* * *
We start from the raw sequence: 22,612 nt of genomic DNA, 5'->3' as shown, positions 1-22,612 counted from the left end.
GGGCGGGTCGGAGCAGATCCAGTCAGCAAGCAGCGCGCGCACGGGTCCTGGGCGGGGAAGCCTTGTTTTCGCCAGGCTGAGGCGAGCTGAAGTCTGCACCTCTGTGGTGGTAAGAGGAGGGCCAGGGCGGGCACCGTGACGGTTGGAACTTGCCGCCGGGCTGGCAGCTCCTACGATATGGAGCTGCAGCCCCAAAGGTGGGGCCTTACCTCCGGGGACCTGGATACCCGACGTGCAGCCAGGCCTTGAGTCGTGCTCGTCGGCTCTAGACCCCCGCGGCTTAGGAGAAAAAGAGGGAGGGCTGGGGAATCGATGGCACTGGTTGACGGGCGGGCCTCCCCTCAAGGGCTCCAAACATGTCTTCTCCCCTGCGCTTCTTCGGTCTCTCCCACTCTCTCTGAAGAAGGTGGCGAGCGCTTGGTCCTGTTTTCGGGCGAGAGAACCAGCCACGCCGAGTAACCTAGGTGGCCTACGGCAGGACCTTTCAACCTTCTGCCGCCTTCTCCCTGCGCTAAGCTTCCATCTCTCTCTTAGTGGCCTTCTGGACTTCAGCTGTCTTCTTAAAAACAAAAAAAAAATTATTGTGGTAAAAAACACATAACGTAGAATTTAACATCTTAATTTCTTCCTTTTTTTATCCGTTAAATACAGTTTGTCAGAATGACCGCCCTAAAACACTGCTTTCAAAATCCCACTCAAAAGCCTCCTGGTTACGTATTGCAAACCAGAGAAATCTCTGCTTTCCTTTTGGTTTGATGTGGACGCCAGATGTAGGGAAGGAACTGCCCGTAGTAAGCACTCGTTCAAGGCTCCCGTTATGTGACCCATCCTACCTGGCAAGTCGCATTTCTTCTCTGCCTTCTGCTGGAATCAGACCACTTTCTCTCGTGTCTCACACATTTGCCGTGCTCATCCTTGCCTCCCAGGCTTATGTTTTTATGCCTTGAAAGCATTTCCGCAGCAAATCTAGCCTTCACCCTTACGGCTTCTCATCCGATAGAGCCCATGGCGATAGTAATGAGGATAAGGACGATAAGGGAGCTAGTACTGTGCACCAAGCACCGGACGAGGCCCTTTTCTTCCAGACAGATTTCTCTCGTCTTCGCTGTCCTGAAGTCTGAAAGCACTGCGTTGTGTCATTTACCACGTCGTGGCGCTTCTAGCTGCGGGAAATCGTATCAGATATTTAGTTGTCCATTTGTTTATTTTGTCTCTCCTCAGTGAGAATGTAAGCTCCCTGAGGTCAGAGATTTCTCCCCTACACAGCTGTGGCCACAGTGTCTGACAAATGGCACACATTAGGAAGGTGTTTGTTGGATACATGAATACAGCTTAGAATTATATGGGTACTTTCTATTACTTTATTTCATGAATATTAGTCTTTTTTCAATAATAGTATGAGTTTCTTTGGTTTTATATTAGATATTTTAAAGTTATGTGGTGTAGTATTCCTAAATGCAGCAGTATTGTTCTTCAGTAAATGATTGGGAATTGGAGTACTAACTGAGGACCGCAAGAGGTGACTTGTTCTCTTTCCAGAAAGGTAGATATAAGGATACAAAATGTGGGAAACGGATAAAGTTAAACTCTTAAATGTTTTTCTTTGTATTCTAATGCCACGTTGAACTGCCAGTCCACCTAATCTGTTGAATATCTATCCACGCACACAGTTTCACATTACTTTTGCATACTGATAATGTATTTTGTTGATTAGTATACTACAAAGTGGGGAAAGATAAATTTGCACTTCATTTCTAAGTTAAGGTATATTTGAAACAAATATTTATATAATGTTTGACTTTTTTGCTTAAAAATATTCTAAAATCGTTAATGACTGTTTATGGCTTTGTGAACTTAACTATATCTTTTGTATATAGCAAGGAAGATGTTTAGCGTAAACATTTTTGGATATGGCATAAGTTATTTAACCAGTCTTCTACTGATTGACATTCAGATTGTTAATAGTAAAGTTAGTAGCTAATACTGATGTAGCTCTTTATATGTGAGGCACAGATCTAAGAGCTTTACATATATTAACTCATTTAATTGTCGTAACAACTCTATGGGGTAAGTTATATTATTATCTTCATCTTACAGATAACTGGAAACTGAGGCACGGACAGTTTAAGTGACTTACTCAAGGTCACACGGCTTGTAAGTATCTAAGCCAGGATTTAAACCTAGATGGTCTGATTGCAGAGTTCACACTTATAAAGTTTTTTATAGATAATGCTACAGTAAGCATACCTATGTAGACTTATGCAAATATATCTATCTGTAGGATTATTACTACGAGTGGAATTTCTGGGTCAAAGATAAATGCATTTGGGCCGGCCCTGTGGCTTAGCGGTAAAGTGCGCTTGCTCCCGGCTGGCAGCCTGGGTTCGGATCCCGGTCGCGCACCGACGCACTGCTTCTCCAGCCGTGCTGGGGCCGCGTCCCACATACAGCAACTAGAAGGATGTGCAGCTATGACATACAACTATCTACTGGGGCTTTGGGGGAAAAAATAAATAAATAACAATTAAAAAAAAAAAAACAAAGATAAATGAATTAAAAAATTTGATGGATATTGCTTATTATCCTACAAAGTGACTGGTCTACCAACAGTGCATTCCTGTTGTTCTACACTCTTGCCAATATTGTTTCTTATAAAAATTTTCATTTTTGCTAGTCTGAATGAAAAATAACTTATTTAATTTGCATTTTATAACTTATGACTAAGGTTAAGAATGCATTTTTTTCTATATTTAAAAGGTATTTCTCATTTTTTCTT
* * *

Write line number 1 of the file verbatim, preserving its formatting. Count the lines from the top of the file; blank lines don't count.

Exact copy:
We start from the raw sequence: 22,612 nt of genomic DNA, 5'->3' as shown, positions 1-22,612 counted from the left end.